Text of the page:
Published July 10, 2013
No firm consensus exists among Federal Reserve policy makers over when to start scaling back their easy money policies, according to the minutes from the Fed’s June meeting, although a vocal minority believes the economy is strong enough to start normalizing policy "in the very near future."
A majority of the Federal Open Markets Committee, which sets most Fed policy, believes the unemployment rate remains too high, justifying keeping in place the Fed’s $85 billion a month bond purchase program until labor markets show sustained improvement.
But others see recent improvements in job creation figures as proof that the U.S. economy is ready to stand on its own without or with limited Fed stimulus.
“In their discussion of monetary policy for the period ahead, all members but one judged that the outlook for economic activity and inflation warranted the continuation of the Committee’s current highly accommodative stance of monetary policy in order to foster a stronger economic recovery and sustained improvement in labor market conditions in a context of price stability,” the minutes read, echoing months of previous statement.
But at least one member clearly dissented from that view during June’s meeting.
“In the view of one member, the improvement in the outlook for the labor market warranted a more deliberate statement from the Committee that asset purchases would be reduced in the very near future,” according to the minutes.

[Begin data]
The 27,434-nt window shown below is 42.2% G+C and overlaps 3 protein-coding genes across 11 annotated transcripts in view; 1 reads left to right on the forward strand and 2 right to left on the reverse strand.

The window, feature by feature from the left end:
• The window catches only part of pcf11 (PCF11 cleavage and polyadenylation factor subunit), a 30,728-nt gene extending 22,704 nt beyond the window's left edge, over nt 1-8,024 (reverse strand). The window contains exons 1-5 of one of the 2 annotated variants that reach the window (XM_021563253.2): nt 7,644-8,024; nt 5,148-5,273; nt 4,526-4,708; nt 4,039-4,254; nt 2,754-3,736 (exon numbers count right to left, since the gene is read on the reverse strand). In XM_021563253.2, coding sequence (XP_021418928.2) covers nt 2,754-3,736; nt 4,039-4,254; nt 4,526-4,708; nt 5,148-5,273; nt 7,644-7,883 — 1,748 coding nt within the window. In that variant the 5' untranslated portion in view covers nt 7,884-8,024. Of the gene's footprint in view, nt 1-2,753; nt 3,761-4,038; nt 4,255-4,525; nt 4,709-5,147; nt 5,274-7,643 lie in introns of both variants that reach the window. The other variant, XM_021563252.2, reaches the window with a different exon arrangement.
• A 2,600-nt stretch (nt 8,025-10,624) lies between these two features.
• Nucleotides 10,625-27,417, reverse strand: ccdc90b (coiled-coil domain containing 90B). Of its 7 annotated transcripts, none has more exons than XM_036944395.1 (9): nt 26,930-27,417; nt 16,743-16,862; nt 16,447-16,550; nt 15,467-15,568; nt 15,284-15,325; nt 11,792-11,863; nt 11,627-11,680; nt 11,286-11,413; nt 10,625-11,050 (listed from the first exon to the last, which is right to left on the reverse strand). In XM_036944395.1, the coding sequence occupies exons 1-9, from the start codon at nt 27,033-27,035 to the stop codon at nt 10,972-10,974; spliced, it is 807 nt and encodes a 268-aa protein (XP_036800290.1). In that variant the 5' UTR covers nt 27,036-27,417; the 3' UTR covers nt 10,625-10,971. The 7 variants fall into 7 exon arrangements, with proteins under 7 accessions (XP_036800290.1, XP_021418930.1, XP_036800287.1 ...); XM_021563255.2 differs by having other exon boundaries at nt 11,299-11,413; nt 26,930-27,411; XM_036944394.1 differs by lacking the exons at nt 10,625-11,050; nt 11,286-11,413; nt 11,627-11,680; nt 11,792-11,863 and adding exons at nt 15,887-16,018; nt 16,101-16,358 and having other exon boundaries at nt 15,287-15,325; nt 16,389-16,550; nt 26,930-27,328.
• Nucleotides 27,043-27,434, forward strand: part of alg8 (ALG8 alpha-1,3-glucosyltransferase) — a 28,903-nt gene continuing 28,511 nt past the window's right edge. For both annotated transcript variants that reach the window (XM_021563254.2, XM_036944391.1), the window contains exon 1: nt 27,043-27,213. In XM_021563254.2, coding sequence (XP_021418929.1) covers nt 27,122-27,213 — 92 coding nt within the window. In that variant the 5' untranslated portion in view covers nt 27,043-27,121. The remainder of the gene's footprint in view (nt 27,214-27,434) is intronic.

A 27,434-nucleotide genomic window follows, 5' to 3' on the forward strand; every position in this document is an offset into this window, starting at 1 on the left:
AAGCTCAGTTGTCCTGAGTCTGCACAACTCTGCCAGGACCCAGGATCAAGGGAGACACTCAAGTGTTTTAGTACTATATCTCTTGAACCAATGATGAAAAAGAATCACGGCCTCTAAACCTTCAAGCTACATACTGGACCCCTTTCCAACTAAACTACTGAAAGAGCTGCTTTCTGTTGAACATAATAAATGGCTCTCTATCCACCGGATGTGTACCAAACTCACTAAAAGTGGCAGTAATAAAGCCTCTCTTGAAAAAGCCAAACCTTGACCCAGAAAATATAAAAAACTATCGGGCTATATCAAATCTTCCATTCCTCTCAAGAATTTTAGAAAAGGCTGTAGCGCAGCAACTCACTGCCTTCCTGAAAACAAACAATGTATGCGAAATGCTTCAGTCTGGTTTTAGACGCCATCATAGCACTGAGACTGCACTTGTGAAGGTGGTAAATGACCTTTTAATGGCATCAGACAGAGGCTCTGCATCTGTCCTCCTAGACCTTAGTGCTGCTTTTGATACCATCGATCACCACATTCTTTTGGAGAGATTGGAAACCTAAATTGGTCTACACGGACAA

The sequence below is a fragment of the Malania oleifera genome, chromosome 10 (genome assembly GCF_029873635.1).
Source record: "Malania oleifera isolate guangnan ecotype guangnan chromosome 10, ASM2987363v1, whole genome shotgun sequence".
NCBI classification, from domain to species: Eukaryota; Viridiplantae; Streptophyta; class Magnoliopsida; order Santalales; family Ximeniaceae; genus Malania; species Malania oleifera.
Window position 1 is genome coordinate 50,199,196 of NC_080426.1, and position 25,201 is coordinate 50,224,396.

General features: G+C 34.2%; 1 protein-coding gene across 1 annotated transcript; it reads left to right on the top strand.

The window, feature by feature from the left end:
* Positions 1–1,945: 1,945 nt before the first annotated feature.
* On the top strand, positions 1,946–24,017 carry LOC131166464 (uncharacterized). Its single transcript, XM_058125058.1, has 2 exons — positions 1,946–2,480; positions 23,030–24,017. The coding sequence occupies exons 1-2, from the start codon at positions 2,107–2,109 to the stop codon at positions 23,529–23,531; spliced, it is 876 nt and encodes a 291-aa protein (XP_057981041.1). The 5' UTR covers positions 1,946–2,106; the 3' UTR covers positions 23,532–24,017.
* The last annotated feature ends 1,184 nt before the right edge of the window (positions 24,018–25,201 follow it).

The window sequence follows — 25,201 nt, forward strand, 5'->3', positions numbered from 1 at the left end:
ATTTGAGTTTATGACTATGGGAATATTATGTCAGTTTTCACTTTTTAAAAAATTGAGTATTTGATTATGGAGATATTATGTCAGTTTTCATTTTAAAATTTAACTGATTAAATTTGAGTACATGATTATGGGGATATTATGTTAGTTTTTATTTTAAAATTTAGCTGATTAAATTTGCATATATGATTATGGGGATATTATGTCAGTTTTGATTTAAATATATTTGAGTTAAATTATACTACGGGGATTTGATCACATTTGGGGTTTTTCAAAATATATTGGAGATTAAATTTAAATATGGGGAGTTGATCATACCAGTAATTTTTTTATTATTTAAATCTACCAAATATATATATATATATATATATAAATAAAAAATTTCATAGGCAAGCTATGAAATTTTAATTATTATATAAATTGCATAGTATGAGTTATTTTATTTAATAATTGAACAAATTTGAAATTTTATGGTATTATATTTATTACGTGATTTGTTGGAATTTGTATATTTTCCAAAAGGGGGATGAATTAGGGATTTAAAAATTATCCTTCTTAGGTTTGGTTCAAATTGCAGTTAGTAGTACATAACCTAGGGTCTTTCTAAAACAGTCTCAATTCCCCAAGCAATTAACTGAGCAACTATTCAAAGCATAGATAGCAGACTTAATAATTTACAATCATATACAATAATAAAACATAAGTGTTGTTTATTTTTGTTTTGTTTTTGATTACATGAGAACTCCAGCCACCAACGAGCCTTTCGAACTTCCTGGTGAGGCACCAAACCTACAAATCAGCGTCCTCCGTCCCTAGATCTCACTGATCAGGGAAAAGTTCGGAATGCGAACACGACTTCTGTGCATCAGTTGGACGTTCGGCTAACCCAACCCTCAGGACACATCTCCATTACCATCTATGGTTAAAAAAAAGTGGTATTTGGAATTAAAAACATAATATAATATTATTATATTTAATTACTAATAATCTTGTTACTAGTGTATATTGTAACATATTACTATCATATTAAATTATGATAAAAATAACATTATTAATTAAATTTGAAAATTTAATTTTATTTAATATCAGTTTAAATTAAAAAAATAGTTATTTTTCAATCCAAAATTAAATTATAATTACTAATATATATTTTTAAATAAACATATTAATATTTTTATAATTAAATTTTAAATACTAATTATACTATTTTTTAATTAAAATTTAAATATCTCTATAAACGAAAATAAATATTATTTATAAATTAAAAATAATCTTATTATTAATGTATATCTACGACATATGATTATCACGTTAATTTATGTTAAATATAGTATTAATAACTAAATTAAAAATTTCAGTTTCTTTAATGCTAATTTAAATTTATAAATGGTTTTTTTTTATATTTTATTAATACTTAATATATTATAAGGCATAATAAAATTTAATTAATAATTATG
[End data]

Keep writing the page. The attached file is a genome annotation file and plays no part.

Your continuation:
The U.S. economy added 195,000 jobs in June, above economists forecasts and 30,0000 more than May’s figure of 165,000. Yet the unemployment rate held steady at 7.6%.
The Fed has said repeatedly that the trajectory of job creation will play a large role in determining when and how the central bank will begin scaling back its easy-money stimulus policies.
Stock markets on Wednesday had little reaction to the release of the minutes. The Dow Jones Industrial average was up 12.75 at 15,313 in mid-afternoon trading.
For weeks stock and bond markets have risen and fallen based on speculation by investors over when the central bank might start gradually reducing its bond purchasing program known as quantitative easing.
Stock markets have soared to record highs this year primarily because investors have felt confident the Fed will maintain its stimulus programs indefinitely, or at least until the U.S. economy has proven it could stand on its own.
Meanwhile, most participants in the June meeting said they expected the Fed not to sell its holdings of mortgage-backed securities as part of the move back to traditional monetary policy.